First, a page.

HUNTINGTON, TX (KTRE) - The annual Huntington Veteran's Day program has become a time to honor and listen to stories of veterans that survived the wars of the past.
"This is great," Marine Veteran Dorsey Walker said. "I thank the high school for really honoring us."
Walker is a regular at the event. Walker served in the Marines during World War II. He recalled being under constant attack during the battle of Iwo Jima.
"I was on the island for 28 days and 28 nights," Walker said. "I prayed every day."
Walker was one of nearly 200 veterans that showed up for the annual event that gives each veteran their own individual standing ovation.
"This year we set a record," program director J'Nelle Short said. "It's something that has grown and when veterans come they know they are going to be honored sincerely,"
"It's one of the best programs they put on every year," Army veteran Ross Johnson said. "It seems to get better with each year."
One of those honored was a former Huntington student and West Point Graduate Ashley Bratton. Bratton served as an MP during the Iraq War.
"I was in West Point when the Trade Center was attacked," Bratton said. "it kind of sped up my deployment to the Middle East. There was one time in Iraq that we were 50 yards from an IED going off. Another time, a rocket landed on the building that we were in. It wasn't directly over where I was sitting"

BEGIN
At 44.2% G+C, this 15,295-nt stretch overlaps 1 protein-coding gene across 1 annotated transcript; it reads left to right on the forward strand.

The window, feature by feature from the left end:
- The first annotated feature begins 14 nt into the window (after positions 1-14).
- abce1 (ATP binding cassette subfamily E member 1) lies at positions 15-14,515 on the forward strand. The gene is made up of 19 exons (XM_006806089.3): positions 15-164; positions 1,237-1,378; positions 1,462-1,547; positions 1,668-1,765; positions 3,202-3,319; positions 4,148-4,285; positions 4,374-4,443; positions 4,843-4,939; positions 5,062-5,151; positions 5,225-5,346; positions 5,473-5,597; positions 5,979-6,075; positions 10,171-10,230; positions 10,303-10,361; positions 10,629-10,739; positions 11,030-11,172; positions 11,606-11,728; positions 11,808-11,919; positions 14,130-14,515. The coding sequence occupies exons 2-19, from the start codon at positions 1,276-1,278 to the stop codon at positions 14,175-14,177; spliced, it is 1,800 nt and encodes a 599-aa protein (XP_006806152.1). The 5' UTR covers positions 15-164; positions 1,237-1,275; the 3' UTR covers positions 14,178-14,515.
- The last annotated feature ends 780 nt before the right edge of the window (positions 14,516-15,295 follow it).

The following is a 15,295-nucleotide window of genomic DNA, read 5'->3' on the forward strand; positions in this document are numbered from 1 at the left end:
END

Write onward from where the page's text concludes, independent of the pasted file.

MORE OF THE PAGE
For some the event was a time to talk with old friends they had not seen for years.
"I use to come all the time to the event but then my buddy died," Bill Beaver said. "His widow convinced me to come back this year so I did. It has always been a good program."
Beaver survived the battle of Saipan.
"I had 90 mm [shells] exploding up above us," Beaver said. "They were after an airbase being constructed. They weren't after the ships, but they would get desperate and drop bombs on us."
He said prayer kept him and his navy shipmen safe as they laid covering fire for troops.
"I would pray get me through this; Get me to another day," Beaver said.
The keynote speaker for the event was radio personality Danny Merrell. Merrell has been part of the event for the last 12 years. On stage, Merrell talked about the sacrifice veterans make.
"Veterans go to places you don't want to see," Merrell said."[Places] That you don't want to experience, that you would rather just say, 'No, no let somebody else have it.'"